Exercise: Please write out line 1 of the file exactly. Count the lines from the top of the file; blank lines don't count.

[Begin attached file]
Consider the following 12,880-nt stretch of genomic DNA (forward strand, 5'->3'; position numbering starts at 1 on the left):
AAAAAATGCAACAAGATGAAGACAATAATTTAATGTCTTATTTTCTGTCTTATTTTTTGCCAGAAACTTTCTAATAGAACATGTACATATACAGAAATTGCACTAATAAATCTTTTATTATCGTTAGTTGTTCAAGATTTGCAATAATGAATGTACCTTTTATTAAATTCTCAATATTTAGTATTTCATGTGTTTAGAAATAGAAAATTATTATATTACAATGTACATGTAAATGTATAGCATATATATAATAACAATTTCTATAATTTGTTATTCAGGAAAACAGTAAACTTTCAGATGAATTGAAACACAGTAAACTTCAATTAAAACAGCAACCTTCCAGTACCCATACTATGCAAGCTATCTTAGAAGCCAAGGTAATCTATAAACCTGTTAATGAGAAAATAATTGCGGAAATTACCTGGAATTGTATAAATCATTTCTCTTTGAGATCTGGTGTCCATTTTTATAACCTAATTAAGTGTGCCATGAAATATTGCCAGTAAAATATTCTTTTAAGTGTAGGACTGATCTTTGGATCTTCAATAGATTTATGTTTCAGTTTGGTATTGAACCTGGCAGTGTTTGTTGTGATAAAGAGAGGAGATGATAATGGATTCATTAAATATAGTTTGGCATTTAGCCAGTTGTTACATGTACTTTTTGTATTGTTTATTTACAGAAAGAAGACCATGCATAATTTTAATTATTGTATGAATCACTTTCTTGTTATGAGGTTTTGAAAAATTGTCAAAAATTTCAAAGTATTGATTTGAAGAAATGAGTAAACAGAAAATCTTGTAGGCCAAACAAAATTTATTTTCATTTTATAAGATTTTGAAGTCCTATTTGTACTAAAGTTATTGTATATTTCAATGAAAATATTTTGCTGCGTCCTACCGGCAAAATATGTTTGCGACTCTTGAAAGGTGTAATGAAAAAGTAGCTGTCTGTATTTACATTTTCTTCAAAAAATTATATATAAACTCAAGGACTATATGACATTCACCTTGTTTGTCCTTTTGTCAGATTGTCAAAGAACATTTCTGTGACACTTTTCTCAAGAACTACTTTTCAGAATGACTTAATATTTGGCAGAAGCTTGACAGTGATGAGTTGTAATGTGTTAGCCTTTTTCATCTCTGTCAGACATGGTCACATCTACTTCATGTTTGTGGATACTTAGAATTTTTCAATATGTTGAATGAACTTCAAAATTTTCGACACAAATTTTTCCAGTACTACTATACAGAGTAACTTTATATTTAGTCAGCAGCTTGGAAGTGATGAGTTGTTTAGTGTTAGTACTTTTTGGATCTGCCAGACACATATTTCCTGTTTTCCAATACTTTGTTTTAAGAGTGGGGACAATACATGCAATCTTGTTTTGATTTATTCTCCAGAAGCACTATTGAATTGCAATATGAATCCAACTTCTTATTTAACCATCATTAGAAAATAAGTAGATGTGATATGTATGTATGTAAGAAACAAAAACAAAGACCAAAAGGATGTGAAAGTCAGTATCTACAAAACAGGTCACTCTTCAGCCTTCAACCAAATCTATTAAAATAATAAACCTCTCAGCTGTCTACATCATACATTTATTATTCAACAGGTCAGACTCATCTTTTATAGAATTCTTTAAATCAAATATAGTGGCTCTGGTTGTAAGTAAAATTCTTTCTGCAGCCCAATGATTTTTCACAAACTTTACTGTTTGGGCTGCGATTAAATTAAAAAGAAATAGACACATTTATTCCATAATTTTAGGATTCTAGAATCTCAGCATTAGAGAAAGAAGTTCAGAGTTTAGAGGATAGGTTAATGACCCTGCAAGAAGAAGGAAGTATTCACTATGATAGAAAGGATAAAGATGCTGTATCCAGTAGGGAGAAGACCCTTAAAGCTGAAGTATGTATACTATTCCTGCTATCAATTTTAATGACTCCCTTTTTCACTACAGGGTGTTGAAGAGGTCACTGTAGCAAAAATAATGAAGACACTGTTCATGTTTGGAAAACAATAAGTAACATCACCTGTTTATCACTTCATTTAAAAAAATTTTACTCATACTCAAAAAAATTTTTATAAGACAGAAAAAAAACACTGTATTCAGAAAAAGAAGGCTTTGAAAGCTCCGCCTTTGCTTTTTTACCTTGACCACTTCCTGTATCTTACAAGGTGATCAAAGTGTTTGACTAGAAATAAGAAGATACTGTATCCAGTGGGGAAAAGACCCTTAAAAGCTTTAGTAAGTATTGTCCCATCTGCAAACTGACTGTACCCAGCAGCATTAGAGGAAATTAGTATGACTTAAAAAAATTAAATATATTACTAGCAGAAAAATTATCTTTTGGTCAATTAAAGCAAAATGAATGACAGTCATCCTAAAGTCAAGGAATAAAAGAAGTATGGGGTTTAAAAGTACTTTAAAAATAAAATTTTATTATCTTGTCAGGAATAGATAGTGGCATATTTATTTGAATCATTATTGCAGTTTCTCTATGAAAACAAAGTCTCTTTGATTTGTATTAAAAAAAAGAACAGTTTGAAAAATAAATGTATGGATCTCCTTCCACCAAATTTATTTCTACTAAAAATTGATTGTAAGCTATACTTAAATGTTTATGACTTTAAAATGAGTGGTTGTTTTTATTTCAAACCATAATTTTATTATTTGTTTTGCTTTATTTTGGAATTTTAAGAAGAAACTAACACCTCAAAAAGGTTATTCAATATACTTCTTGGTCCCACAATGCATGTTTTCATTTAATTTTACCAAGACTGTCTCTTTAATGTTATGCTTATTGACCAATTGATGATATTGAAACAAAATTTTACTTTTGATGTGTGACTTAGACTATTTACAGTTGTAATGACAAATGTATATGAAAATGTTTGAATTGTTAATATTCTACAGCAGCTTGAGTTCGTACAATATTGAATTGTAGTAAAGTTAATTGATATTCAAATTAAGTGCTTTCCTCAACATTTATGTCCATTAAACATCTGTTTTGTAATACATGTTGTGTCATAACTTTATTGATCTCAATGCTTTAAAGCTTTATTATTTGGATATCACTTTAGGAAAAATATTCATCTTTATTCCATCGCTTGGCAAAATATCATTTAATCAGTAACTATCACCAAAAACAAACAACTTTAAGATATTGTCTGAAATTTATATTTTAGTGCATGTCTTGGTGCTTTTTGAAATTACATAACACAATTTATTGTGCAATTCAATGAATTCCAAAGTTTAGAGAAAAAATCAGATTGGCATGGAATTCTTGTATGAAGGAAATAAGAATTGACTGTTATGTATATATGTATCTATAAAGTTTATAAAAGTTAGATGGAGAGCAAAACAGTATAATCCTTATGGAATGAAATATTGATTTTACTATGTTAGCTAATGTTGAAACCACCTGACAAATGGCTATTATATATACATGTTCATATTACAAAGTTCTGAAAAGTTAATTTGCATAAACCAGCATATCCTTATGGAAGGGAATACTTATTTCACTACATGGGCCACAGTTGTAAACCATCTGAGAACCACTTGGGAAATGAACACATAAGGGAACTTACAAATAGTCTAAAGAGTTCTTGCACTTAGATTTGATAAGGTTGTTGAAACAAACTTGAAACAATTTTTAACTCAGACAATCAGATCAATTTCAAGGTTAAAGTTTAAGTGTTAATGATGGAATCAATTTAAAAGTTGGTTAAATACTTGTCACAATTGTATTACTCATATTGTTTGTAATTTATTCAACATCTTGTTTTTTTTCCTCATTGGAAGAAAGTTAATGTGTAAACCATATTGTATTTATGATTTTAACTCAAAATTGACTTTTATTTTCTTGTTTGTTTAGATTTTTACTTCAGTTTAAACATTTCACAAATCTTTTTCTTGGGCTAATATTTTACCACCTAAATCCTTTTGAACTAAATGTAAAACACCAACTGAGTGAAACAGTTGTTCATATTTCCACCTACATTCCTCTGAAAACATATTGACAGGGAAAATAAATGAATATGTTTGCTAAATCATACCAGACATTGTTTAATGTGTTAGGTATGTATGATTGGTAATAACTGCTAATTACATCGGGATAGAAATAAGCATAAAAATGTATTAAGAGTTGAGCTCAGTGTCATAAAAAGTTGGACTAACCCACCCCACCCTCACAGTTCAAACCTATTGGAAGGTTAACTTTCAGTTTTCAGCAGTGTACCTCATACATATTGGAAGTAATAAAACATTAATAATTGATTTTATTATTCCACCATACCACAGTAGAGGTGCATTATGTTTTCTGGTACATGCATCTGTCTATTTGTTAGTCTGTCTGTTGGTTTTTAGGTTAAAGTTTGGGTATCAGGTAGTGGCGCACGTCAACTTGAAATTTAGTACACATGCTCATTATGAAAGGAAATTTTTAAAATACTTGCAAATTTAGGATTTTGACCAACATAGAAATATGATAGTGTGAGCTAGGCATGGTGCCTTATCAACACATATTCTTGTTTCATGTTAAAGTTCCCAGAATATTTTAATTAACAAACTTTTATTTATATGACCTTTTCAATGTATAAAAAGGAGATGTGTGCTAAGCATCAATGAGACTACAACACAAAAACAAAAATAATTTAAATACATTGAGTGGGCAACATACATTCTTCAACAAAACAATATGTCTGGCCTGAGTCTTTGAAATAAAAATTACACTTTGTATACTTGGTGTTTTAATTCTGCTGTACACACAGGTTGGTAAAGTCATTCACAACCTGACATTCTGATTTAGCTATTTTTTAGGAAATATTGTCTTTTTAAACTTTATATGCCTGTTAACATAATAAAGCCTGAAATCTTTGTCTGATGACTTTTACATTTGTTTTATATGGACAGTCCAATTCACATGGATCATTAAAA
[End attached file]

Consider the following 12,880-nt stretch of genomic DNA (forward strand, 5'->3'; position numbering starts at 1 on the left):